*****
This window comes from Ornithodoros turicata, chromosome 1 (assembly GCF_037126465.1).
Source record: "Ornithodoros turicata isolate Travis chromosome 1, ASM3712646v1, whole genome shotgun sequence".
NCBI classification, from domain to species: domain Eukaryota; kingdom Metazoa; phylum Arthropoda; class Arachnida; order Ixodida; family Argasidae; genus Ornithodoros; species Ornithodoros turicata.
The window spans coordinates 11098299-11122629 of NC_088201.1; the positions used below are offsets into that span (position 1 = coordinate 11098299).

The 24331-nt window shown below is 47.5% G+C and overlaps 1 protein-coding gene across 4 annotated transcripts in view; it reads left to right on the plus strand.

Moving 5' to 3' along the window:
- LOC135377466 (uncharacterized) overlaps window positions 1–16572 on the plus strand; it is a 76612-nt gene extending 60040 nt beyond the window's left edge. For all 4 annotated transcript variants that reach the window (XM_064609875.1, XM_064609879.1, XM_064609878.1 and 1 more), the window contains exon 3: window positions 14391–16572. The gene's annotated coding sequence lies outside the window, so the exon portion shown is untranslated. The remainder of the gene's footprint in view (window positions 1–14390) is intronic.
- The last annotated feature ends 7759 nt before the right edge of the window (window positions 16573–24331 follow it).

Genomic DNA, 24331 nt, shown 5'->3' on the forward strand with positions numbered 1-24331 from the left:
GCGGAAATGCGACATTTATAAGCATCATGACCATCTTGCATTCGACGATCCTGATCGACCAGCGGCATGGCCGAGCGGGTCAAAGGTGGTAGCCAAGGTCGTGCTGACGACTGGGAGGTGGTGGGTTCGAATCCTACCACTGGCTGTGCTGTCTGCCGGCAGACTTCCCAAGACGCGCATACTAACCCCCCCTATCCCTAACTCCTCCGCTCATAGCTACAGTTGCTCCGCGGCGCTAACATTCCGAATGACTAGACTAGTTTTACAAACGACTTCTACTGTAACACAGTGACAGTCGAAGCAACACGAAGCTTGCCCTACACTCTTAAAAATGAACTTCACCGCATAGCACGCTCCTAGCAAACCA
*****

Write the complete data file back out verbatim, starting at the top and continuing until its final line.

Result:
This window comes from Ornithodoros turicata, chromosome 1 (assembly GCF_037126465.1).
Source record: "Ornithodoros turicata isolate Travis chromosome 1, ASM3712646v1, whole genome shotgun sequence".
NCBI classification, from domain to species: domain Eukaryota; kingdom Metazoa; phylum Arthropoda; class Arachnida; order Ixodida; family Argasidae; genus Ornithodoros; species Ornithodoros turicata.
The window spans coordinates 11098299-11122629 of NC_088201.1; the positions used below are offsets into that span (position 1 = coordinate 11098299).

The 24331-nt window shown below is 47.5% G+C and overlaps 1 protein-coding gene across 4 annotated transcripts in view; it reads left to right on the plus strand.

Moving 5' to 3' along the window:
- LOC135377466 (uncharacterized) overlaps window positions 1–16572 on the plus strand; it is a 76612-nt gene extending 60040 nt beyond the window's left edge. For all 4 annotated transcript variants that reach the window (XM_064609875.1, XM_064609879.1, XM_064609878.1 and 1 more), the window contains exon 3: window positions 14391–16572. The gene's annotated coding sequence lies outside the window, so the exon portion shown is untranslated. The remainder of the gene's footprint in view (window positions 1–14390) is intronic.
- The last annotated feature ends 7759 nt before the right edge of the window (window positions 16573–24331 follow it).

Genomic DNA, 24331 nt, shown 5'->3' on the forward strand with positions numbered 1-24331 from the left:
GCGGAAATGCGACATTTATAAGCATCATGACCATCTTGCATTCGACGATCCTGATCGACCAGCGGCATGGCCGAGCGGGTCAAAGGTGGTAGCCAAGGTCGTGCTGACGACTGGGAGGTGGTGGGTTCGAATCCTACCACTGGCTGTGCTGTCTGCCGGCAGACTTCCCAAGACGCGCATACTAACCCCCCCTATCCCTAACTCCTCCGCTCATAGCTACAGTTGCTCCGCGGCGCTAACATTCCGAATGACTAGACTAGTTTTACAAACGACTTCTACTGTAACACAGTGACAGTCGAAGCAACACGAAGCTTGCCCTACACTCTTAAAAATGAACTTCACCGCATAGCACGCTCCTAGCAAACCA